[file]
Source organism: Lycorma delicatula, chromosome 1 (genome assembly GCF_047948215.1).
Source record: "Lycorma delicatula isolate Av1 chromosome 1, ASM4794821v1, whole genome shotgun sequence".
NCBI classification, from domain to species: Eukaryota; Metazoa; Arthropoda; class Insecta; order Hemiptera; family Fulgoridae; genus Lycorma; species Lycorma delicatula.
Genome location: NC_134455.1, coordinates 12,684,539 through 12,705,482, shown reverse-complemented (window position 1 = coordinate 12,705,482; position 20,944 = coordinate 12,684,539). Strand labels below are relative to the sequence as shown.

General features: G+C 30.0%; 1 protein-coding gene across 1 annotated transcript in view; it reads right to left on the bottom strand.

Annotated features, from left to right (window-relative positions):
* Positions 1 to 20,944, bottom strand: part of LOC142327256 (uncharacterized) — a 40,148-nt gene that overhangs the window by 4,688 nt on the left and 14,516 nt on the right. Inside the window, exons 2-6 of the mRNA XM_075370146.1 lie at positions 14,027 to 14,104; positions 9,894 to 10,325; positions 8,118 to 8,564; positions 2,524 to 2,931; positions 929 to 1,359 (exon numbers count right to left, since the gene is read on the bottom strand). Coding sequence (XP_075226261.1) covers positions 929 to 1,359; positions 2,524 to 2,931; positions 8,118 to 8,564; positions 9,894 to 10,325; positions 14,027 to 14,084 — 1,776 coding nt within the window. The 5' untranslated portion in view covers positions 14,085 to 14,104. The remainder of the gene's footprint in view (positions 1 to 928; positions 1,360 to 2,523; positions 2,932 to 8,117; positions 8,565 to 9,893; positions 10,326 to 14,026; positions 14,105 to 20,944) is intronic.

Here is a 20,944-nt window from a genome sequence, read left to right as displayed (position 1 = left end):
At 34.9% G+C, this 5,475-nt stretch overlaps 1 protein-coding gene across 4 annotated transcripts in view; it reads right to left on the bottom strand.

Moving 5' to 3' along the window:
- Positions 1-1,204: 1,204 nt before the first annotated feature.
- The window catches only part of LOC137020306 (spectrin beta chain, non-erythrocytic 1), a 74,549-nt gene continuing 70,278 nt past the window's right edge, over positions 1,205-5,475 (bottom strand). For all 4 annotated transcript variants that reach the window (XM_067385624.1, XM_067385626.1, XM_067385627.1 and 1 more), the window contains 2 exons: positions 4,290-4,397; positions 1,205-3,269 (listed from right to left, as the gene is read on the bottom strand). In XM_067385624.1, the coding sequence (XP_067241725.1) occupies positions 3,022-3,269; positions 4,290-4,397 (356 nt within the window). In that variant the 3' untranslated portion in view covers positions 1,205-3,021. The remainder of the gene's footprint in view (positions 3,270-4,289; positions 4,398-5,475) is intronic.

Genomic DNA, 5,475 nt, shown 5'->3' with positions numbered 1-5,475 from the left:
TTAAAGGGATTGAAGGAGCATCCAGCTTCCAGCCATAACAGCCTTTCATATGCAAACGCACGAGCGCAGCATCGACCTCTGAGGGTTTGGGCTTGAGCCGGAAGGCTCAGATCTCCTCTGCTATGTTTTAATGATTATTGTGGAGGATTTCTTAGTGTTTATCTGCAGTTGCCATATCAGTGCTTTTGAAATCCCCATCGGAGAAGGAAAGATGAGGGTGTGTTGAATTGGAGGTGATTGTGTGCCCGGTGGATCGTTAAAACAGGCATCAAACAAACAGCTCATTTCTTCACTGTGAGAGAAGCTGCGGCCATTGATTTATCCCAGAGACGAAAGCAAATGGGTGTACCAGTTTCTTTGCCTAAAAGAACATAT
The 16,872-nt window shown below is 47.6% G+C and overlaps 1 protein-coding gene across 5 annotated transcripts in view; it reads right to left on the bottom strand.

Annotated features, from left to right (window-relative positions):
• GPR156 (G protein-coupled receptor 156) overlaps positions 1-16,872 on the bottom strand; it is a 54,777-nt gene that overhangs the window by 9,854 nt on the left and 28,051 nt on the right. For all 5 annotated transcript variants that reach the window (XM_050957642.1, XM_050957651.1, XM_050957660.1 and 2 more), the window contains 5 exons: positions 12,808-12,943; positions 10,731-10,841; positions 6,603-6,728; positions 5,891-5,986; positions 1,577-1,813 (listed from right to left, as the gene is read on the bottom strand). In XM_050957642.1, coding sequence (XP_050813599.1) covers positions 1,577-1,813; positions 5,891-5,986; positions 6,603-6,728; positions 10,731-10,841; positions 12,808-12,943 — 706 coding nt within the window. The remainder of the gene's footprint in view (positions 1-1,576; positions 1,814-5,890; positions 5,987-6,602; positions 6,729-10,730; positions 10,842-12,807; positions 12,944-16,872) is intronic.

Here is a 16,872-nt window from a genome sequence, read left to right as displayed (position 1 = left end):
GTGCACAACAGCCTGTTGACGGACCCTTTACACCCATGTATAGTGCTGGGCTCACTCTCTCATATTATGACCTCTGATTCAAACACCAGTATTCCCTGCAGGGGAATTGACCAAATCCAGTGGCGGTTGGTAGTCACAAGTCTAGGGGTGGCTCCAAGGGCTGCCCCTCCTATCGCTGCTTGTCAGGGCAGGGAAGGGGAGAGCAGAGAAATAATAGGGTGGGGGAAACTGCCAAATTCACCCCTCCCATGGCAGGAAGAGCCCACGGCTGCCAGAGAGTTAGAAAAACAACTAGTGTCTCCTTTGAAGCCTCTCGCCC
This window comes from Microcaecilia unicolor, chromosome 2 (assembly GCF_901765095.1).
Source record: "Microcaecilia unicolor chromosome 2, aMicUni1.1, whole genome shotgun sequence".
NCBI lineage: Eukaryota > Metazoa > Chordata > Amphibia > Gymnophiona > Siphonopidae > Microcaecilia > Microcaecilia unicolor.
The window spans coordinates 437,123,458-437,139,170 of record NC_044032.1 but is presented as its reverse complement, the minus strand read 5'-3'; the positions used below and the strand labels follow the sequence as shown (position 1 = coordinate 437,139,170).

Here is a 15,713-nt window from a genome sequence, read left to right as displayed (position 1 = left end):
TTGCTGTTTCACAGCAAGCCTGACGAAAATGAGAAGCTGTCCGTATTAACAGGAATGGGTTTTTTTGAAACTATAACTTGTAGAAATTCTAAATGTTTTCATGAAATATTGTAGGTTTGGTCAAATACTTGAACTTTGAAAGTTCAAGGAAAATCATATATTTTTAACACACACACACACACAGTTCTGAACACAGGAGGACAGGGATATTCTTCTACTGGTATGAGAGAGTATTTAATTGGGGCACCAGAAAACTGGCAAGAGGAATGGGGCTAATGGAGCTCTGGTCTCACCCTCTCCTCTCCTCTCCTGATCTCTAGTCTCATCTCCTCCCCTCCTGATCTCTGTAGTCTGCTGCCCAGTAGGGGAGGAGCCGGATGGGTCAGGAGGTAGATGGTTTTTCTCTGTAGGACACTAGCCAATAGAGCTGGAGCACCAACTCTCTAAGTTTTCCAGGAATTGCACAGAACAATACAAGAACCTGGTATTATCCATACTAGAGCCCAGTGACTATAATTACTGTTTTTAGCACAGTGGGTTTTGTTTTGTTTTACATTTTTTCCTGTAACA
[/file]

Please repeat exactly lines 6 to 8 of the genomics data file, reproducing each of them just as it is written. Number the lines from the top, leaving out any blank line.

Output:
Annotated features, from left to right (window-relative positions):
* Positions 1 to 20,944, bottom strand: part of LOC142327256 (uncharacterized) — a 40,148-nt gene that overhangs the window by 4,688 nt on the left and 14,516 nt on the right. Inside the window, exons 2-6 of the mRNA XM_075370146.1 lie at positions 14,027 to 14,104; positions 9,894 to 10,325; positions 8,118 to 8,564; positions 2,524 to 2,931; positions 929 to 1,359 (exon numbers count right to left, since the gene is read on the bottom strand). Coding sequence (XP_075226261.1) covers positions 929 to 1,359; positions 2,524 to 2,931; positions 8,118 to 8,564; positions 9,894 to 10,325; positions 14,027 to 14,084 — 1,776 coding nt within the window. The 5' untranslated portion in view covers positions 14,085 to 14,104. The remainder of the gene's footprint in view (positions 1 to 928; positions 1,360 to 2,523; positions 2,932 to 8,117; positions 8,565 to 9,893; positions 10,326 to 14,026; positions 14,105 to 20,944) is intronic.

Here is a 20,944-nt window from a genome sequence, read left to right as displayed (position 1 = left end):